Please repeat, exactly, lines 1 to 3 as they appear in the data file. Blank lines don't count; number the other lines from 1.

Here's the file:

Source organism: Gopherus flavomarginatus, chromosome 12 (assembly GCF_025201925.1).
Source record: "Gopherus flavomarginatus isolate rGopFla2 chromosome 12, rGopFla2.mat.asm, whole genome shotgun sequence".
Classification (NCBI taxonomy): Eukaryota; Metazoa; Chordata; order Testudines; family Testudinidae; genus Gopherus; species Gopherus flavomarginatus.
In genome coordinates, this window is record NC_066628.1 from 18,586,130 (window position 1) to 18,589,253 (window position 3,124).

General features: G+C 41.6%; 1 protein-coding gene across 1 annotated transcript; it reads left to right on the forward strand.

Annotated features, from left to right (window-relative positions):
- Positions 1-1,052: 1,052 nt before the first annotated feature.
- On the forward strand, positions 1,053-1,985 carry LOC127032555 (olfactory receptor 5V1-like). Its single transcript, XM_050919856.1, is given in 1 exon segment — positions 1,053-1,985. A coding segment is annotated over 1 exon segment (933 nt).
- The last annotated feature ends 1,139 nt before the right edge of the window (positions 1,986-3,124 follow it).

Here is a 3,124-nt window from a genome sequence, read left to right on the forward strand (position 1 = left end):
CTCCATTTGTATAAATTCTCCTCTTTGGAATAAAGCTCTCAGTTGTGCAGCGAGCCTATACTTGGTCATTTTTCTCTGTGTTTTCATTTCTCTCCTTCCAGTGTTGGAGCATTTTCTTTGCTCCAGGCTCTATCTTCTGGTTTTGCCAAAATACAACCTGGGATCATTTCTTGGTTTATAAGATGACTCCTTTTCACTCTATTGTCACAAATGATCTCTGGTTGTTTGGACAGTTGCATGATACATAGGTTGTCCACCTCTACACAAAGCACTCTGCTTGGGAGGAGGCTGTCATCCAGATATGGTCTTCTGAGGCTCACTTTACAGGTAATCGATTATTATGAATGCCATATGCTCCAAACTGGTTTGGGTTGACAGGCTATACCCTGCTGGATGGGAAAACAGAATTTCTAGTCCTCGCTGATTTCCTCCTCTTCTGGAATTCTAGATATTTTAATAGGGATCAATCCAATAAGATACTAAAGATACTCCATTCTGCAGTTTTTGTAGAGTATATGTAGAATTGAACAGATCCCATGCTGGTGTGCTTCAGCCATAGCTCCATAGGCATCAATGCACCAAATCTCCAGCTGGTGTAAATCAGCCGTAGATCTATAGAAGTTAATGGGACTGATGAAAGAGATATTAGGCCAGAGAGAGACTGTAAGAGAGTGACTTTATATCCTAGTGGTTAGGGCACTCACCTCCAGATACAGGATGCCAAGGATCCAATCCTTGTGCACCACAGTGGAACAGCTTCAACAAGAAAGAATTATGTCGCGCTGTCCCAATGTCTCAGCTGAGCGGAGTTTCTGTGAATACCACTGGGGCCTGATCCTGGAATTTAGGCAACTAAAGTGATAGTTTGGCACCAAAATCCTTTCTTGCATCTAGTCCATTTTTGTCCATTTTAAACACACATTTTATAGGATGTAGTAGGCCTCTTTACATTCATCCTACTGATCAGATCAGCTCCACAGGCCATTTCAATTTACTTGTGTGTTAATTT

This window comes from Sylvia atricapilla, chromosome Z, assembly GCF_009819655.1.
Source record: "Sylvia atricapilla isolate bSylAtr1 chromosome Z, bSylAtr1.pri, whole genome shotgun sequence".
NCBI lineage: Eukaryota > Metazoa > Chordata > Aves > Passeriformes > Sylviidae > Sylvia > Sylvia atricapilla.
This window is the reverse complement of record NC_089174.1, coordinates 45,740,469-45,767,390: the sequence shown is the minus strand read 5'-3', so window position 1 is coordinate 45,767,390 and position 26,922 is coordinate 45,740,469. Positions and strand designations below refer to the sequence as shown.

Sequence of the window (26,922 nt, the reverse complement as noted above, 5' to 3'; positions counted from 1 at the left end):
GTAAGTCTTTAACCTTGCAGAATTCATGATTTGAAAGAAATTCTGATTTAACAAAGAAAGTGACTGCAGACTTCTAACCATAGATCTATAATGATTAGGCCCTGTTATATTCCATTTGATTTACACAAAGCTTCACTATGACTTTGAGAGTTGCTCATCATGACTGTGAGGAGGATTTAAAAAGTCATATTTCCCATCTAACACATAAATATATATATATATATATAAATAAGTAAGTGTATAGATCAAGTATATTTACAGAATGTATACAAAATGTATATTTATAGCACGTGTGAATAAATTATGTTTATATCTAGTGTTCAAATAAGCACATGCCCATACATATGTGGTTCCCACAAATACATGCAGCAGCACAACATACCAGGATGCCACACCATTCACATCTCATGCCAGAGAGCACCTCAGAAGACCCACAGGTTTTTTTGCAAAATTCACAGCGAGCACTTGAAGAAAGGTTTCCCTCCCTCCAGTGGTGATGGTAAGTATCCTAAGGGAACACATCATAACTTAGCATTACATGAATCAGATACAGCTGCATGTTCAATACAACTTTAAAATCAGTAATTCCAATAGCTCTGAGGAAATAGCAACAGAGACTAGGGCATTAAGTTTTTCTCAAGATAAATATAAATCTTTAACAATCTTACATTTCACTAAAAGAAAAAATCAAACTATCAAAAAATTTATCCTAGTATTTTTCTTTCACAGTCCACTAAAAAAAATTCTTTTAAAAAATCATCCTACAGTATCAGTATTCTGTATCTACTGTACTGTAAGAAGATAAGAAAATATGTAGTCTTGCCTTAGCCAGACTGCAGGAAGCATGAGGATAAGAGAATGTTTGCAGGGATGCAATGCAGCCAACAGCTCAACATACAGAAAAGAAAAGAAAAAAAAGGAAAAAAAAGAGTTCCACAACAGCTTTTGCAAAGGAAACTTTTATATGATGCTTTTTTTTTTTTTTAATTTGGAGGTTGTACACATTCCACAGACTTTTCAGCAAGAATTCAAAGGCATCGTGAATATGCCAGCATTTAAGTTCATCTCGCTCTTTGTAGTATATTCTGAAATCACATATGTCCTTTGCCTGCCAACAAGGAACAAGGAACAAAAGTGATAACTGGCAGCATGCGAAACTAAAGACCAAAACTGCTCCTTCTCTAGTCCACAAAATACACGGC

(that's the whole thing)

Source organism: Gopherus flavomarginatus, chromosome 12 (assembly GCF_025201925.1).
Source record: "Gopherus flavomarginatus isolate rGopFla2 chromosome 12, rGopFla2.mat.asm, whole genome shotgun sequence".
Classification (NCBI taxonomy): Eukaryota; Metazoa; Chordata; order Testudines; family Testudinidae; genus Gopherus; species Gopherus flavomarginatus.